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You Know What Stinks? A Family Torn Apart

Know your humane solutions: precautionary tale of baby skunks left alone when mother is trapped, taken to the wild

The Humane Society of the United States / The Fund for Animals

  • One of the two orphaned skunks in her enclosure at the Fund for Animals Wildlife Center in Ramona, Calif. The HSUS

  • Skunks are both urban and rural dwellers. The HSUS

  • Most of the baby skunks we raise could have been raised by their mothers. The HSUS

by Ali Crumpacker

I’ll tell you what stinks; having your mother kidnapped and taken away to the mysterious “wild.”

When a California homeowner recently hired a trapper to remove a skunk denning under her home, no one stopped to check for babies. For a while, the two young skunks stayed in their den, cold and scared. As their tummies grew tight from hunger, they started to peep and squeal. Finally, three days after their mama was shipped off to the wild, they wandered out from the security of their den into the homeowner's yard, vulnerable to dogs and other predators. 

When she spotted the babies, the homeowner who had hired the trapper contacted us at the Fund for Animals Wildlife Center to help them, and we will care for them until they are strong enough to fend for themselves. But their mother skunk would have been better at raising them.

A precautionary tale

To the surprise of many, a city skunk cannot survive well in the rural outback. She doesn’t know how to hunt or locate fast moving prey. She is used to foraging among trash bins and tracking down easy-to-catch insects and rodents under your house. She knows how to evade a barking dog, but not a rattlesnake or great horned owl.

Skunks like urban living. They thrive in the urban setting and trapping one to take her “back to the wild” is only assuring that she will struggle to survive. She doesn't know where to find food or water. Other animals have already claimed all the good hiding spots.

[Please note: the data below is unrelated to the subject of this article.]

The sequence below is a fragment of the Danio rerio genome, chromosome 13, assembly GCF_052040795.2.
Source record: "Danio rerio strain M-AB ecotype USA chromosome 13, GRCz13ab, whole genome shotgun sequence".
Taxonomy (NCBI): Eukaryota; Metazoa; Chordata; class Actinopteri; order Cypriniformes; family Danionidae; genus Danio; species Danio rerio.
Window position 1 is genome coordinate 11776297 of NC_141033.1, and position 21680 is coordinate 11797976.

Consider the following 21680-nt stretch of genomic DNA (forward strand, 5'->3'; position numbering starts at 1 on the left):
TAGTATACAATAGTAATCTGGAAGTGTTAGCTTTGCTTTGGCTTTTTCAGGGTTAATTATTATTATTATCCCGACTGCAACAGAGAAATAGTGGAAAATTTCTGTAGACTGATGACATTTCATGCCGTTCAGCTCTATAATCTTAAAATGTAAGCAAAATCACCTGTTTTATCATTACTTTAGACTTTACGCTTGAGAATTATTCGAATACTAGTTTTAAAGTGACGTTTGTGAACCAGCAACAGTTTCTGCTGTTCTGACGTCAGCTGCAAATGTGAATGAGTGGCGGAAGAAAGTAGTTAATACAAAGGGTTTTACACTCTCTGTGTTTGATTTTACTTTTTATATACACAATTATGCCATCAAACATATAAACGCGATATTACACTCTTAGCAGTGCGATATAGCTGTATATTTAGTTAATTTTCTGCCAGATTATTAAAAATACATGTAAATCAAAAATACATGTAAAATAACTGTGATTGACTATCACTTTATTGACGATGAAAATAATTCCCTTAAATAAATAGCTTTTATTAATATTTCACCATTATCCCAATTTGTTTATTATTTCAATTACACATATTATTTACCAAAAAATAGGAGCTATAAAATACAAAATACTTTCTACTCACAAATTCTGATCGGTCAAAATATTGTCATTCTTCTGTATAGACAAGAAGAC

And in this sad case of one mama skunk who happened to have two babies still back in the city, she is going to exhaust her energy searching for her offspring.

What to do with wild neighbors

If only they had called the Fund for Animals Wildlife Center in Ramona, Calif. first. We could have told her how to encourage the mama to move her babies along to a better place.

It's hard to know exactly what to do when you find yourself living with wild neighbors. This homeowner, like most people, didn’t want to hurt the skunk under her house; she thought she was doing the right thing—but it turns out that trapping is rarely the answer. Some basic Humane Exclusion techniques would have kept the whole family together, and the skunks would have found a better place to take up residence. Instead we are raising two orphans with a missing mother who will never know that her babies are okay.

[See this video of our Humane Wildlife Services helping another homeowner solve their skunk problem while keeping the family together.]

The Fund for Animals Wildlife Center has received more than 50 orphaned skunks in the last two years, most of whom have similar stories. These are the first two of the season. Use our resources below to solve conflicts with the critters in your area, as well as find out what to do if you find injured or orphaned animals.


Found an Injured or Orphaned Animal?

Spring is baby season. Learn how (and when) to help your wild animal neighbors.

Keep Wildlife Out

This season, combine gutter cleaning with inspection to keep wildlife from moving into your house.

Use our house diagram infographic to locate and fix potential problem spots in your house.

Products to help resolve problems.

Choosing a Wildlife Control Company

Seven tips for selecting a humane wildlife control company.

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